[PATCH 3/4] When merging non-overlapping dives, add surface events in between

Jef Driesen jefdriesen at telenet.be
Tue Nov 27 23:42:03 PST 2012

On 21-11-12 18:17, Dirk Hohndel wrote:
> On Wed, 2012-11-21 at 17:56 +0100, Jef Driesen wrote:
>> On 2012-11-18 19:18, Linus Torvalds wrote:
>>> Most of the dive computers I have access to don't do the whole
>>> surface
>>> event thing at the beginning or the end of the dive, so when you
>>> merge
>>> two consecutive dives, you got this odd merged dive where the diver
>>> spent the time in between at a depth of 1.2m or so (whatever the 
>>> dive
>>> computer "I'm now under water" depth limit happens to be).
>>> Don't do that.  Add surface events at the end of the first dive to 
>>> be
>>> merged, and the beginning of the second one, so that the time in
>>> between
>>> dives is properly marked as being at the surface.
>> That's maybe something we should deal with at the libdivecomputer
>> level? Maybe we should consider adding "endpoint samples" (with zero
>> depth) when they are not automatically provided by the dive 
>> computer. I
>> wrote some overview about that (and other sampling issues) some time
>> ago:
>> http://www.divesoftware.org/libdc/sampling.html
> That is an excellent discussion of the issue. What I think would make
> sense for most modern dive computers (and I'd consider the Suunto
> Solution as a "oh well, too bad" case here), is to extend the first 
> (and
> last) descent (and ascent) speed to the surface. So if the samples 
> don't
> start / end at the surface, take the speed that the first two (and 
> last
> two) samples imply and extend that out to the surface. That might 
> change
> the duration of the dive by a few seconds (Subsurface already does
> manipulate the duration, anyway) and it might create the awkward
> situation that the first sample at the surface gets a negative time
> stamp (maybe you should then simply shift the whole series so that it
> starts at 0 again), but to me that seems like the more reasonable
> approach here.

I think using the ascent/descent rate for this purpose is a not such a 
good idea. First of all, many dive computers record an almost flat tail 
at the end of the dive, because the typical logic to end the dive is "X 
samples at a depth shallower than Y meters". In that case, you end up 
with at least X samples that are close to the surface, but not necessary 
exactly equal to zero. If you then calculate the ascent rate it will be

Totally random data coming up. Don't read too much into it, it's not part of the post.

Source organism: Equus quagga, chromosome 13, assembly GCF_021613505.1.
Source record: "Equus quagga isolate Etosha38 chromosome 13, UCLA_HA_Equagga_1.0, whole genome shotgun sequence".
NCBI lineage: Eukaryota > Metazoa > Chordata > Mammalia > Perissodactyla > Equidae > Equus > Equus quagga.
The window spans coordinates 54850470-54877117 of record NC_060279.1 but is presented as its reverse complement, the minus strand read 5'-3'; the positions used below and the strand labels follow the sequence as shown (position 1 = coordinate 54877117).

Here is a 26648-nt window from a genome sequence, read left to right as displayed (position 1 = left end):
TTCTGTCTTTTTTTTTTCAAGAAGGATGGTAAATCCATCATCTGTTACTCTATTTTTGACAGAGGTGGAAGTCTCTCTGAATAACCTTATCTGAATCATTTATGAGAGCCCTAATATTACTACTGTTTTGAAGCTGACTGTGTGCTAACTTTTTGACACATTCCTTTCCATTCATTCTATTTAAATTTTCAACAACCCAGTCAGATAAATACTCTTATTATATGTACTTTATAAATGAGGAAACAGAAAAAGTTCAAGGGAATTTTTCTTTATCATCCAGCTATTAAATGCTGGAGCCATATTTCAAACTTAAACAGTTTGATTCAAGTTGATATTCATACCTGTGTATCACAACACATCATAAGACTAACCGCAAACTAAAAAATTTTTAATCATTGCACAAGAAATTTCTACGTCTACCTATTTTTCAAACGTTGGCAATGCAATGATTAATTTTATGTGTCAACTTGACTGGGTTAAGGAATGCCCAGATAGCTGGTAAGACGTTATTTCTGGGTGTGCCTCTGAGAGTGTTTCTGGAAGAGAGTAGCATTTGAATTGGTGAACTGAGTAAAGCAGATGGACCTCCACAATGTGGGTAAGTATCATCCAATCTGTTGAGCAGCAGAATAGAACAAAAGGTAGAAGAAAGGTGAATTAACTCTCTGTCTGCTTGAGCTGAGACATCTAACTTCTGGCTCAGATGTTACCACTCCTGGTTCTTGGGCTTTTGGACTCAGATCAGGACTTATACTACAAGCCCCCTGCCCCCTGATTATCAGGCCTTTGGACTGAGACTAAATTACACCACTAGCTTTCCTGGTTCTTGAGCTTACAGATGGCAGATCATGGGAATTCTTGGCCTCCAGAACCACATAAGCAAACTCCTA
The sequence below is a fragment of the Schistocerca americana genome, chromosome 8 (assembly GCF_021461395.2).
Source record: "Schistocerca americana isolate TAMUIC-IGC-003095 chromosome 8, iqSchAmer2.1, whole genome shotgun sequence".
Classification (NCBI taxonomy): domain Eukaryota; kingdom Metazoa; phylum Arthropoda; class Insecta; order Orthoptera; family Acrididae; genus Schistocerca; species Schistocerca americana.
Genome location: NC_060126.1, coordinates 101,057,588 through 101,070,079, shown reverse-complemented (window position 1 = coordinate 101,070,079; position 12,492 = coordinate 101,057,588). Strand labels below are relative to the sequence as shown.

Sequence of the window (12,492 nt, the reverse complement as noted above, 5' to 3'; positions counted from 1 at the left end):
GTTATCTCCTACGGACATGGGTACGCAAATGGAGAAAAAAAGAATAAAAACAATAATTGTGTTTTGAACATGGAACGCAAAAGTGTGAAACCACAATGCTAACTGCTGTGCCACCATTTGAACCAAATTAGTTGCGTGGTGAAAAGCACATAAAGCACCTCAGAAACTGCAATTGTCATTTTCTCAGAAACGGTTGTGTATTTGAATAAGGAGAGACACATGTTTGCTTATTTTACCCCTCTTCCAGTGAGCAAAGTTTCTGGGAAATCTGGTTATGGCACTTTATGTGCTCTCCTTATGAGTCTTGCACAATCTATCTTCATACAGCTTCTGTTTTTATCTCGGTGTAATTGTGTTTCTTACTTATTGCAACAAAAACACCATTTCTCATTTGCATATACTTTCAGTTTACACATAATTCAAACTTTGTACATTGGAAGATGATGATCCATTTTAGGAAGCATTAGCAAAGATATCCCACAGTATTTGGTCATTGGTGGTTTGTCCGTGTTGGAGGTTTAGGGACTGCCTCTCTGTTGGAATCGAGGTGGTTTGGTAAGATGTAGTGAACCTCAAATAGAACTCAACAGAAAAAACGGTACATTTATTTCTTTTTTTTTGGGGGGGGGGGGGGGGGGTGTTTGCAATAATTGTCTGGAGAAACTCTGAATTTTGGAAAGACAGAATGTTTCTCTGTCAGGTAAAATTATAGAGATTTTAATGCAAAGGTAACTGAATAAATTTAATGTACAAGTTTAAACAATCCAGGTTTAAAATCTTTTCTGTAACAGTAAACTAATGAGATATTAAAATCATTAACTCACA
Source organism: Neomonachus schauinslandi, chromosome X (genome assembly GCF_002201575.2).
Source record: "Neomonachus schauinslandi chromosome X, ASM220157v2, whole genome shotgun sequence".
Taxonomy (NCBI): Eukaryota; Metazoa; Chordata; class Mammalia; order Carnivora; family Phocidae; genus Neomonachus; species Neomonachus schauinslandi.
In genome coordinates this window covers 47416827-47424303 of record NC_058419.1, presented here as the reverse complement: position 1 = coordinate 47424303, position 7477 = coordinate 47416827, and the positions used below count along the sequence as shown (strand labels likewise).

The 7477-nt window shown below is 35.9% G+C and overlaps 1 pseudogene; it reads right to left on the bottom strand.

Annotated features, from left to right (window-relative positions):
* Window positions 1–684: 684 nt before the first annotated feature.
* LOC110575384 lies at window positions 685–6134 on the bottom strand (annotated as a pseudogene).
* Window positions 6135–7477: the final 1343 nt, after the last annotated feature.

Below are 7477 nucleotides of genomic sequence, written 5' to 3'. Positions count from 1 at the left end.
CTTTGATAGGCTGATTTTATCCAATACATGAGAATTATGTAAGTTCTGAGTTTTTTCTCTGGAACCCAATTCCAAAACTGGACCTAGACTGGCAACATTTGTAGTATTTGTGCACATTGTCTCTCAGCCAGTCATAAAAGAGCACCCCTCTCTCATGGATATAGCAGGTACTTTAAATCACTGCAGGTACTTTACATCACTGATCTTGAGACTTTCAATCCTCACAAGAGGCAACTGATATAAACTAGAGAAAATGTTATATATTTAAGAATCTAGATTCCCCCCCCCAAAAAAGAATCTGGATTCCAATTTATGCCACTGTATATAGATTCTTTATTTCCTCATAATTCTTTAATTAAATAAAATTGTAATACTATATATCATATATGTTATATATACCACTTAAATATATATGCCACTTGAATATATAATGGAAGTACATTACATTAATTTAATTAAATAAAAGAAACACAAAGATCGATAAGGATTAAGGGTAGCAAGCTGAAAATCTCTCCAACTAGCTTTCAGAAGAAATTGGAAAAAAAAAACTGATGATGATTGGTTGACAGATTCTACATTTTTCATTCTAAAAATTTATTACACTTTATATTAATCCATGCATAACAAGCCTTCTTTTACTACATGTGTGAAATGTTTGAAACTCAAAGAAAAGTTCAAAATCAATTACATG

close to zero (or even slightly negative if you have bad luck). Second 
reason is that most dive computers use a fixed sample rate. Extending 
using the ascent/descent rate may result in timestamps that are not a 
nice multiple of the samplerate. And last but not least, it may take 
more than one sample to reach the surface and thus increasing the total 
duration even more.

Simply adding a zero depth sample at the begin/end of the dive is 
easier, and not necessary worse. Negative timestamps are indeed not such 
a great idea, and shifting back to zero is probably the preferred 

BTW, at the time I wrote the document on the sampling issues, 
libdivecomputer didn't support the DC_FIELD_DIVETIME api yet. The dive 
time had to be calculated from the sample data. That's I preferred to 
keep the duration of the samples as close as possible to the real dive 
time. Now this is less of an issue. The DC_FIELD_DIVETIME can easily 
compensate for manually inserted endpoint samples (or for example the 
surface samples at the end of the dive for devices like the 

>>> The logic for "time in between dives" is a bit iffy - it's "more 
>>> than
>>> 60
>>> seconds with no samples".  If somebody has dive computers with
>>> samples
>>> more than 60 seconds apart, this will break and we may have to
>>> revisit
>>> the logic.  But dang, that's some seriously broken sample rate.
>> Unfortunately, they do exist. The Suunto Solution (a very old 
>> device)
>> uses a 3 min sample rate. And then there is the Oceanic variable 
>> sample
>> rate, which is *really* ugly. If the depth remains constant, there 
>> are
>> no samples recorded at all.
> Well, as long as the Oceanic computers don't create new dives for 
> that
> scenario it doesn't hurt us as we should only apply the logic that 
> Linus
> describes BETWEEN dives (but I need to look at his code to be sure).

I assumed (and I also haven't looked at the code yet) from Linus' 
description that any samples more than 60 seconds apart would be 
affected, regardless of where they are in the profile. That's why I 
responded to tell there are such devices out there.

I wanted to test this with some data from a Solution, but then I 
noticed an even bigger problem. Subsurface can't even download the dives 
from a Solution at all. I assume that's because the Solution doesn't 
store a date/time, and libdivecomputer will return 
DC_STATUS_UNSUPPORTED. So all dives will end up with the same (default 
initialized to zero) dc_datetime_t structure. I guess this does confuse 
the subsurface auto-merging, and discard (or merge?) all dives, except 
the first one.

> Still... a 3 min sample rate? That's a joke. That's not even worth
> plotting a graph for.

The Solution is one of the first dive computers to supported 
downloading dive profiles. So back in those days (15-20 years ago?) it 
was probably state of the art :-)


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